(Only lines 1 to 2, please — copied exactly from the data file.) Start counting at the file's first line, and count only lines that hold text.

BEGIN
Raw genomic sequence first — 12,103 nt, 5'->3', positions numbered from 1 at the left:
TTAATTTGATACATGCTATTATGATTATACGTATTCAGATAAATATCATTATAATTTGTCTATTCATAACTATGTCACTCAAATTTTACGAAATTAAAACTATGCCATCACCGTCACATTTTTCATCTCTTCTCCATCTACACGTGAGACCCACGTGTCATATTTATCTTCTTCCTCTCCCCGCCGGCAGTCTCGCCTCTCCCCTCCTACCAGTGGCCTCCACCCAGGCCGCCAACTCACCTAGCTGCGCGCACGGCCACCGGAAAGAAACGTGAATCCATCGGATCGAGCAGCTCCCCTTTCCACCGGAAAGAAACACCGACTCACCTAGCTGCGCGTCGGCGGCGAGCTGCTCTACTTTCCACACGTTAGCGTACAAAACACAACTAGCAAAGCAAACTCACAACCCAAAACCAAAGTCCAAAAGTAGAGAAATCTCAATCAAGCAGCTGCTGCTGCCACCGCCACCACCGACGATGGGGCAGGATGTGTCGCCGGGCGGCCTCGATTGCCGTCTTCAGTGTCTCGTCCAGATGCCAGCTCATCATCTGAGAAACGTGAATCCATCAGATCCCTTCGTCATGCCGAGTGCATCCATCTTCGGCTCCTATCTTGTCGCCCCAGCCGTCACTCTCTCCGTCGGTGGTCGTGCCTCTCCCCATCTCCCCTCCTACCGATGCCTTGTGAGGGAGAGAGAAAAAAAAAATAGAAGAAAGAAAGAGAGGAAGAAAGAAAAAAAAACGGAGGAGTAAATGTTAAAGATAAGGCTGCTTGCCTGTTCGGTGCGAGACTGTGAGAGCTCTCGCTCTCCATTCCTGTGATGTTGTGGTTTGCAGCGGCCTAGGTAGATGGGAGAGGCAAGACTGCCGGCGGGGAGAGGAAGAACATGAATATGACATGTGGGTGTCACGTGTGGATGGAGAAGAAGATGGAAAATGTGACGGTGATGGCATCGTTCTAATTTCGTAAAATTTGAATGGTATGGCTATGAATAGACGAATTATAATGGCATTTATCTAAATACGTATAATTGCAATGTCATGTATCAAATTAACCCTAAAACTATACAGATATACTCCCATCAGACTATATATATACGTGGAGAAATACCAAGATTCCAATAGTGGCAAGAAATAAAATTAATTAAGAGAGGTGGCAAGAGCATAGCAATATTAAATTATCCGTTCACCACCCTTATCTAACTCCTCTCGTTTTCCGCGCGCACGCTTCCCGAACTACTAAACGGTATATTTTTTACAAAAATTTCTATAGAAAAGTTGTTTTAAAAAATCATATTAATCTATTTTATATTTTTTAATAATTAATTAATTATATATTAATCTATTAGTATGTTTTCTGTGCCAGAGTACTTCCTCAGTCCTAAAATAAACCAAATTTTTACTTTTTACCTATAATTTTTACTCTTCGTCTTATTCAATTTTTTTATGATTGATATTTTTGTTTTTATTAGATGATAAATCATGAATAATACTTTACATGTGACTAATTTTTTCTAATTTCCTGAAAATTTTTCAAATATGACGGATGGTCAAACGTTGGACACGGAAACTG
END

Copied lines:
Raw genomic sequence first — 12,103 nt, 5'->3', positions numbered from 1 at the left:
TTAATTTGATACATGCTATTATGATTATACGTATTCAGATAAATATCATTATAATTTGTCTATTCATAACTATGTCACTCAAATTTTACGAAATTAAAACTATGCCATCACCGTCACATTTTTCATCTCTTCTCCATCTACACGTGAGACCCACGTGTCATATTTATCTTCTTCCTCTCCCCGCCGGCAGTCTCGCCTCTCCCCTCCTACCAGTGGCCTCCACCCAGGCCGCCAACTCACCTAGCTGCGCGCACGGCCACCGGAAAGAAACGTGAATCCATCGGATCGAGCAGCTCCCCTTTCCACCGGAAAGAAACACCGACTCACCTAGCTGCGCGTCGGCGGCGAGCTGCTCTACTTTCCACACGTTAGCGTACAAAACACAACTAGCAAAGCAAACTCACAACCCAAAACCAAAGTCCAAAAGTAGAGAAATCTCAATCAAGCAGCTGCTGCTGCCACCGCCACCACCGACGATGGGGCAGGATGTGTCGCCGGGCGGCCTCGATTGCCGTCTTCAGTGTCTCGTCCAGATGCCAGCTCATCATCTGAGAAACGTGAATCCATCAGATCCCTTCGTCATGCCGAGTGCATCCATCTTCGGCTCCTATCTTGTCGCCCCAGCCGTCACTCTCTCCGTCGGTGGTCGTGCCTCTCCCCATCTCCCCTCCTACCGATGCCTTGTGAGGGAGAGAGAAAAAAAAAATAGAAGAAAGAAAGAGAGGAAGAAAGAAAAAAAAACGGAGGAGTAAATGTTAAAGATAAGGCTGCTTGCCTGTTCGGTGCGAGACTGTGAGAGCTCTCGCTCTCCATTCCTGTGATGTTGTGGTTTGCAGCGGCCTAGGTAGATGGGAGAGGCAAGACTGCCGGCGGGGAGAGGAAGAACATGAATATGACATGTGGGTGTCACGTGTGGATGGAGAAGAAGATGGAAAATGTGACGGTGATGGCATCGTTCTAATTTCGTAAAATTTGAATGGTATGGCTATGAATAGACGAATTATAATGGCATTTATCTAAATACGTATAATTGCAATGTCATGTATCAAATTAACCCTAAAACTATACAGATATACTCCCATCAGACTATATATATACGTGGAGAAATACCAAGATTCCAATAGTGGCAAGAAATAAAATTAATTAAGAGAGGTGGCAAGAGCATAGCAATATTAAATTATCCGTTCACCACCCTTATCTAACTCCTCTCGTTTTCCGCGCGCACGCTTCCCGAACTACTAAACGGTATATTTTTTACAAAAATTTCTATAGAAAAGTTGTTTTAAAAAATCATATTAATCTATTTTATATTTTTTAATAATTAATTAATTATATATTAATCTATTAGTATGTTTTCTGTGCCAGAGTACTTCCTCAGTCCTAAAATAAACCAAATTTTTACTTTTTACCTATAATTTTTACTCTTCGTCTTATTCAATTTTTTTATGATTGATATTTTTGTTTTTATTAGATGATAAATCATGAATAATACTTTACATGTGACTAATTTTTTCTAATTTCCTGAAAATTTTTCAAATATGACGGATGGTCAAACGTTGGACACGGAAACTG